Dear Mr. Tim Cook: Being Gay is not from God
Dear Mr. Tim Cook,
I want to congratulate you for your public confession: “I consider being gay among the greatest gifts God has given me.” How many people recognize God as the giver of every good thing? But that’s precisely the point: “Every good and perfect gift is from above, coming down from the Father of lights” (James 1:17). God, who is good and perfect, gives only good and perfect gifts.
But not everything we have and everything that exists comes from God. Death does not come from God, nor do cancer and other “bad” things that cause death and suffering. Tsunamis, Ebola, and the destruction they bring do not come from God. So where do they come from? They come from a deviation, a perversion of nature, introduced by sin. As a result what originally did not belong to nature has become “second nature.”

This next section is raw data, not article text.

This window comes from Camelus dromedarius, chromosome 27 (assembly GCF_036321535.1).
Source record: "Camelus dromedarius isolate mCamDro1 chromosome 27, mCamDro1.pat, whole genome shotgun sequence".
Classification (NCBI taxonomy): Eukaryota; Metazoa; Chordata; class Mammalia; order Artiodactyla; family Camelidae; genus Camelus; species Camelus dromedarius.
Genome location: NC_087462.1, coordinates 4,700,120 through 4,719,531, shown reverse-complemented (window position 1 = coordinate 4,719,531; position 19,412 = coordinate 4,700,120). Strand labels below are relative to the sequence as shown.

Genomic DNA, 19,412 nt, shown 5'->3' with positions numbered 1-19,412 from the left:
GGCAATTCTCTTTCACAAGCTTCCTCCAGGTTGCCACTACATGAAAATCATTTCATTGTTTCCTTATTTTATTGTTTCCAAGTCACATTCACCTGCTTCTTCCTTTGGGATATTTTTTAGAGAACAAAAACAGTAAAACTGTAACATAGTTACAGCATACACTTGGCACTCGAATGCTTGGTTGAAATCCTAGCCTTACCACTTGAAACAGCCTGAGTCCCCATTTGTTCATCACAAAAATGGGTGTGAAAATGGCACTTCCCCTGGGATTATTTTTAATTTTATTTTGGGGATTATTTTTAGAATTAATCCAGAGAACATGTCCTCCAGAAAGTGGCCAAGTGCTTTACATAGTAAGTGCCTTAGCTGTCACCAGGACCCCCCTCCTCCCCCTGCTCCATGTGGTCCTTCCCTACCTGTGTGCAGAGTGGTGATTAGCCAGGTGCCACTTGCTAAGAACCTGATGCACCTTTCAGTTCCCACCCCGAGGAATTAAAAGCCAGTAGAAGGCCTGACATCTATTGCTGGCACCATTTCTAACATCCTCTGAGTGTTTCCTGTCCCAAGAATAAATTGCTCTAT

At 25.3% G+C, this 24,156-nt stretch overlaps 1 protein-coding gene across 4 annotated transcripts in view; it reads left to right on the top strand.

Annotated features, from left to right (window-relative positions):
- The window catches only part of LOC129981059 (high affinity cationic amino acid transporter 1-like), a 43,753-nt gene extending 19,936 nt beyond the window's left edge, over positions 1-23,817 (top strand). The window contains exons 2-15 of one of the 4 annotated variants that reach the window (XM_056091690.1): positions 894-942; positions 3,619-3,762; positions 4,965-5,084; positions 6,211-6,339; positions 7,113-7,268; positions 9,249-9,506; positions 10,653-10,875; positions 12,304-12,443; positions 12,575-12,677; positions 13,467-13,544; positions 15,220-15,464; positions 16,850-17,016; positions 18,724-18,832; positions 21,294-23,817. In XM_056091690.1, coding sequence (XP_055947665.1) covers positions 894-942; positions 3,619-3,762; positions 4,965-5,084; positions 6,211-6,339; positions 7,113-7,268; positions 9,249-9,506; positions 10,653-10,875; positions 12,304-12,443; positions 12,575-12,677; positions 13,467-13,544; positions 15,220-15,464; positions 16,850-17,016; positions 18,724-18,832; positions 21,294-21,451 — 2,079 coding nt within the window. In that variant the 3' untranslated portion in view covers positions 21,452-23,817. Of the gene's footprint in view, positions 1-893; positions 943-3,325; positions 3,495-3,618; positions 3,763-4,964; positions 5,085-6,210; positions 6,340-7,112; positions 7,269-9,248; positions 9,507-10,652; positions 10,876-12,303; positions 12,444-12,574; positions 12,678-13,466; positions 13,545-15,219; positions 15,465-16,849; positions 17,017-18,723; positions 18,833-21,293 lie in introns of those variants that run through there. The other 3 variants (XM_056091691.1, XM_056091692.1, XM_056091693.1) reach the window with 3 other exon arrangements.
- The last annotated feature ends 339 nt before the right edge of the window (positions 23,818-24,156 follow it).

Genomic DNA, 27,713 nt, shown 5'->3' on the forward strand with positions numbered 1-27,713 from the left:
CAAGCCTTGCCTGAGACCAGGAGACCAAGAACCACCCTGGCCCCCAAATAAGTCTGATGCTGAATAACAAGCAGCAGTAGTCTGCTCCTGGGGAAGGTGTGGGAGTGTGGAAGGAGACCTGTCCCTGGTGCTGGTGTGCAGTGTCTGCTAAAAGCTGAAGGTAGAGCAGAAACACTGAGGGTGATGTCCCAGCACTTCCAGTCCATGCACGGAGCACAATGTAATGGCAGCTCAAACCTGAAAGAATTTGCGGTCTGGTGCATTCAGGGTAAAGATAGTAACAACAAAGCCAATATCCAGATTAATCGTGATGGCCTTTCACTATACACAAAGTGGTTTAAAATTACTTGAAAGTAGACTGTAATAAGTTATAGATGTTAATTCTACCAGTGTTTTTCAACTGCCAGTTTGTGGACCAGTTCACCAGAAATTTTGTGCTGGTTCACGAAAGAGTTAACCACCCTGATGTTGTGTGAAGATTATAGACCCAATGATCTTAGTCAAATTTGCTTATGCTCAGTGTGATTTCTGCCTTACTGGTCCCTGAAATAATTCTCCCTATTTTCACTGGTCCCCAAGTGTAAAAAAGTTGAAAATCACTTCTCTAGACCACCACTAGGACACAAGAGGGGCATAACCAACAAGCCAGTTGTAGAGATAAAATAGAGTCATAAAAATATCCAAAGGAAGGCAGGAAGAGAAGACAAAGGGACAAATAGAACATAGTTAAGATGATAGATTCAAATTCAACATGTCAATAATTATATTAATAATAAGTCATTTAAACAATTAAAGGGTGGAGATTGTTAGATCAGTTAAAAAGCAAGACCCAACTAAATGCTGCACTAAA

Being gay is such an abnormality. We are not as God created us: “male and female.” We have become LGBTs—some were born while others have become that way: “For there are eunuchs who have been so from birth, and there are eunuchs who have been made eunuchs by others” (Mt. 19:12a). This truth is hard to accept because our “minds have become darkened” (Rom. 1:21) and “we exchange the truth for a lie.” Case in point: to consider being gay as a gift from God.
The sobering truth is that homosexuality is a “dishonorable passion” (Rom. 1:26). Sinful passions (vices, addictions, inordinate and powerful emotions) should be subdued or reoriented. We all have passions, and are swayed by them, which make us “commit shameful acts” (Rom. 1:27). I was born with a short fuse. My father was that way; many people carry this trait. But this is no excuse. We must control this and other destructive passions that control us.
What, then, must we do? There is a choice: “there are those who choose to live like eunuchs for the sake of the kingdom of heaven. The one who is able to accept this should accept it” (Mt. 19:12b). That’s the choice we have: live a celibate life. But to do it we must be able to accept it.
In sincere love,
Fr. Emmanuel Hatzidakis
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